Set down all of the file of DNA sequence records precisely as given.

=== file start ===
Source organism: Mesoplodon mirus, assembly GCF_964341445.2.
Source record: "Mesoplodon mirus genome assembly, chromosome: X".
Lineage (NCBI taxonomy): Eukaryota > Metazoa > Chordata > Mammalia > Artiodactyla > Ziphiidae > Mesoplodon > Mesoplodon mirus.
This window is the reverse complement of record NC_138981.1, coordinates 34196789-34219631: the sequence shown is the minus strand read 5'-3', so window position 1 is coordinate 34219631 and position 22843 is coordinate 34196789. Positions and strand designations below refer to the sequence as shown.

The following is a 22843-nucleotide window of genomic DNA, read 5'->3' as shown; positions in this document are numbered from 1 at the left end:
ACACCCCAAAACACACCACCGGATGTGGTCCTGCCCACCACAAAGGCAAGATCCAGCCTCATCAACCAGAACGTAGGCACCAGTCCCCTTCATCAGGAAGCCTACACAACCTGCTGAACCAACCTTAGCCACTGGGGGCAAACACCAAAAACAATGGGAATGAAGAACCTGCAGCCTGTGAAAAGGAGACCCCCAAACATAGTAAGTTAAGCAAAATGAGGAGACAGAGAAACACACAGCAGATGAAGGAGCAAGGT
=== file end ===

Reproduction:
Source organism: Mesoplodon mirus, assembly GCF_964341445.2.
Source record: "Mesoplodon mirus genome assembly, chromosome: X".
Lineage (NCBI taxonomy): Eukaryota > Metazoa > Chordata > Mammalia > Artiodactyla > Ziphiidae > Mesoplodon > Mesoplodon mirus.
This window is the reverse complement of record NC_138981.1, coordinates 34196789-34219631: the sequence shown is the minus strand read 5'-3', so window position 1 is coordinate 34219631 and position 22843 is coordinate 34196789. Positions and strand designations below refer to the sequence as shown.

The following is a 22843-nucleotide window of genomic DNA, read 5'->3' as shown; positions in this document are numbered from 1 at the left end:
ACACCCCAAAACACACCACCGGATGTGGTCCTGCCCACCACAAAGGCAAGATCCAGCCTCATCAACCAGAACGTAGGCACCAGTCCCCTTCATCAGGAAGCCTACACAACCTGCTGAACCAACCTTAGCCACTGGGGGCAAACACCAAAAACAATGGGAATGAAGAACCTGCAGCCTGTGAAAAGGAGACCCCCAAACATAGTAAGTTAAGCAAAATGAGGAGACAGAGAAACACACAGCAGATGAAGGAGCAAGGT